The much-awaited report of Abbottabad commission, tasked to probe the May 2, 2011 raid which led to the death of Osama bin Laden, is yet to be made public.
The government had formed a five-member commission on June 21, 2011, almost two months after the incident in which US navy seals captured and killed the former al Qaeda leader.
The commission was to find out exactly what happened and who was responsible for failing to catch the high-profile target, who had taken refuge in Abbottabad.
Initially, the commission was given 30 days to complete its report but after being provided several extensions, the report was submitted to the prime minister over a year later on January 3, 2013.
Most of the findings of the said report were leaked to the press and were strongly criticised by defence experts.
Political analyst Imtiaz Gul said, “It has been a historic practice that the truth goes under the carpet by the ruling elite in Pakistan for some well-known gains.”
“Since 1954, after the killing of then prime minister Liaqat Ali Khan, the formation of such commissions started taking place and there are no findings exposed yet by the ruling setup for the sake of political gain,” he added.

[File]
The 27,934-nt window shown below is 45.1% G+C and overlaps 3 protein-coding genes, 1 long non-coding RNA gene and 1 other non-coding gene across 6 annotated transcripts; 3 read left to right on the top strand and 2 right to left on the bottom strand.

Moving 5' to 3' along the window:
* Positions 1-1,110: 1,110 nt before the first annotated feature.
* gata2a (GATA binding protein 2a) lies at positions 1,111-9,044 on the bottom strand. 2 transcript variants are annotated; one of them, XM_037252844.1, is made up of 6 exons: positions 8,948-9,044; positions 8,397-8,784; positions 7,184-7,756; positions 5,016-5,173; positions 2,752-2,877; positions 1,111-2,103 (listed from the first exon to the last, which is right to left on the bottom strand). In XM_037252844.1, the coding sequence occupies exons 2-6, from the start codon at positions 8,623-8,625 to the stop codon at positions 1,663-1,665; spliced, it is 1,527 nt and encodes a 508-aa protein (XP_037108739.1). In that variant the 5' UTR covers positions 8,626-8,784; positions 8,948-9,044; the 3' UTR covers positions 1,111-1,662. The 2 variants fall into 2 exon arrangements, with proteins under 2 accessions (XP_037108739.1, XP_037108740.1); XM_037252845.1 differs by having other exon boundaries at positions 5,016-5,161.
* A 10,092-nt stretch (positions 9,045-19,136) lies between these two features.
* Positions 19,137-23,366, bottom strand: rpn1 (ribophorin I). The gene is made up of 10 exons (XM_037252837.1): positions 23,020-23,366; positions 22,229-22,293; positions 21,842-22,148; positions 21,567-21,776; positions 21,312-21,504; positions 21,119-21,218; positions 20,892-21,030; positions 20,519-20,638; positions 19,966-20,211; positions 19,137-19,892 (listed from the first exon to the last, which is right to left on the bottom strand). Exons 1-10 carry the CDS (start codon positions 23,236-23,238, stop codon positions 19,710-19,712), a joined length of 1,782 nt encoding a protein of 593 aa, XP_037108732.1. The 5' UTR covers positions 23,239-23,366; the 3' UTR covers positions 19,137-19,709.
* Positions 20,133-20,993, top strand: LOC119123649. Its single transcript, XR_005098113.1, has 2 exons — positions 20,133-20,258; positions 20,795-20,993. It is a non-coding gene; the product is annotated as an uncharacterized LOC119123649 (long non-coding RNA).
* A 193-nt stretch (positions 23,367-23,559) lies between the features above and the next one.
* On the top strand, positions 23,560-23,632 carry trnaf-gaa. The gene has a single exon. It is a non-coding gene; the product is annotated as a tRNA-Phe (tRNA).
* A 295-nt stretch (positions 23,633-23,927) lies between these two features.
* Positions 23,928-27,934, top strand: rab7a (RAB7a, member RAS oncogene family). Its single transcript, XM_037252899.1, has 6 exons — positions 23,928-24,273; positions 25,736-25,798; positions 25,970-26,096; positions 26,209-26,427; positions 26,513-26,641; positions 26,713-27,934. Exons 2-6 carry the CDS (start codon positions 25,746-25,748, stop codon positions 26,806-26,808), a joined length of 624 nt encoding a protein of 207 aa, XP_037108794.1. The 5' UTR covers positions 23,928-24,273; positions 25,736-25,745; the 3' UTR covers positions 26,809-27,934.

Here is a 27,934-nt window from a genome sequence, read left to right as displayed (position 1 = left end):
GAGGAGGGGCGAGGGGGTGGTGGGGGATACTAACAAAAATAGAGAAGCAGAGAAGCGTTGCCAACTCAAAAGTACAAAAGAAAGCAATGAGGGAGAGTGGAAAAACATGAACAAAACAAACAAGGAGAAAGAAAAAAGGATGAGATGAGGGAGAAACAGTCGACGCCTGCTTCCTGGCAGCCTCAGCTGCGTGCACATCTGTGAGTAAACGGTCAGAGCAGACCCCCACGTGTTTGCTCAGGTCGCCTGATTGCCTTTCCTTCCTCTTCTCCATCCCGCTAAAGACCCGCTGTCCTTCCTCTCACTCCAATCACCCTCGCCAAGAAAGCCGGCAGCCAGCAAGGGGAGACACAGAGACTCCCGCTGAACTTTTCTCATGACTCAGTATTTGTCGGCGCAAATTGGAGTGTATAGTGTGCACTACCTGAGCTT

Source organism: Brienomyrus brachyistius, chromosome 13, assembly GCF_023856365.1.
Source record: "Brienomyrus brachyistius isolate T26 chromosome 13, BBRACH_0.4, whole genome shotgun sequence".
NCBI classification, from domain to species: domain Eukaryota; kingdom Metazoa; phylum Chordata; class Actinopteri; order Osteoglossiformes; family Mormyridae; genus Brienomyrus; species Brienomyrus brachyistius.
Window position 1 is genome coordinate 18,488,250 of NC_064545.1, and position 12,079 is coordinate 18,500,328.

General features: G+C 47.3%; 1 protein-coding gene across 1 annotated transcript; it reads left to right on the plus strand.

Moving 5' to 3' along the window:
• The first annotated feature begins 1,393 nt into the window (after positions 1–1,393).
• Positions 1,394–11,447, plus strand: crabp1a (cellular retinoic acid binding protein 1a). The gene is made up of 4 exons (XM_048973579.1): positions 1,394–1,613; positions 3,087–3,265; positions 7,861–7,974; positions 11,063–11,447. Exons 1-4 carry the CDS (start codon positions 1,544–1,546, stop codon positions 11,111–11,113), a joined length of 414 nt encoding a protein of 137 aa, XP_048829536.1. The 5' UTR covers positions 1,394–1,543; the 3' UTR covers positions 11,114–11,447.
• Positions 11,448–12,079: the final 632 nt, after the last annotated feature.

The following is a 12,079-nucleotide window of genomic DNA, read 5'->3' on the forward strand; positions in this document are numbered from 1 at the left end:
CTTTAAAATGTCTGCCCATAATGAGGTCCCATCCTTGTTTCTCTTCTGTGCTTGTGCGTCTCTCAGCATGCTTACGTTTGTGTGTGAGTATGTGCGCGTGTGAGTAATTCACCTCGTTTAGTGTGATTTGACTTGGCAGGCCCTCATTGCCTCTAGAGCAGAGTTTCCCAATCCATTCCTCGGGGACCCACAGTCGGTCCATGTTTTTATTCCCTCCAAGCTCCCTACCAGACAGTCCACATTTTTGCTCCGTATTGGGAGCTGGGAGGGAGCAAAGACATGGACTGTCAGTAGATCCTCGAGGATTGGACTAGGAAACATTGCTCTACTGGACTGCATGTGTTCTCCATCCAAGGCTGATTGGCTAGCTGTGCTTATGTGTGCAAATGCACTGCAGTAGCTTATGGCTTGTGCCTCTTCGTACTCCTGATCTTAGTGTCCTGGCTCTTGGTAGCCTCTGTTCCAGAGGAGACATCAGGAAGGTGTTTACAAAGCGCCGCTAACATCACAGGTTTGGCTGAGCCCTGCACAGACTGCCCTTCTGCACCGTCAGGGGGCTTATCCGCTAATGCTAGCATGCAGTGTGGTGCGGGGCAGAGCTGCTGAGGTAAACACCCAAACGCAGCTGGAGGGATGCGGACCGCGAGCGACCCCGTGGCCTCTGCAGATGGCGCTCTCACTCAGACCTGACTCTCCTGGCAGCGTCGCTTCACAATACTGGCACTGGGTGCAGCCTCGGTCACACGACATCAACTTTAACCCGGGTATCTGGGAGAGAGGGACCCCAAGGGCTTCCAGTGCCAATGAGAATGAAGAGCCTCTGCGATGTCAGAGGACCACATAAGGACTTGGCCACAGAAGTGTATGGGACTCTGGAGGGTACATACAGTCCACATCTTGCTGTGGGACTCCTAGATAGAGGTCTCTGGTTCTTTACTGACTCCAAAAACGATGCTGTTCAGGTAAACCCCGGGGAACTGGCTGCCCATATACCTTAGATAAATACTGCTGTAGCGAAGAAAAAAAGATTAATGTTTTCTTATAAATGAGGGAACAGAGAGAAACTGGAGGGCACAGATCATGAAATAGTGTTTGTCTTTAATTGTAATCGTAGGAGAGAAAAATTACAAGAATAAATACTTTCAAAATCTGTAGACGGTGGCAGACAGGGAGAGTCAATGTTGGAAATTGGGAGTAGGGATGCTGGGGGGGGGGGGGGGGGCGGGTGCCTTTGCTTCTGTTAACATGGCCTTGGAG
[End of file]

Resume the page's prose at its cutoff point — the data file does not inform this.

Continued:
He added that the Abbottabad commission which was formed as a result of a parliamentary resolution did its part and submitted report to the government but the PPP-led coalition setup “buckled itself under the military’s pressure and failed in exposing the content of the report.” Officials told The Express Tribune that former premier Raja Pervaiz Ashraf had the authority to decide whether to keep the report classified or make it public and chose to remain silent.
The Tehreek-e-Taliban Pakistan has announced it would continue the mission of bin Laden. TTP spokesman Ehsanullah Ehsan, in a video message issued on the second anniversary of the death of al Qaeda leader Osama bin Laden, said they will complete the mission of Osama.
Published in The Express Tribune, May 3rd, 2013.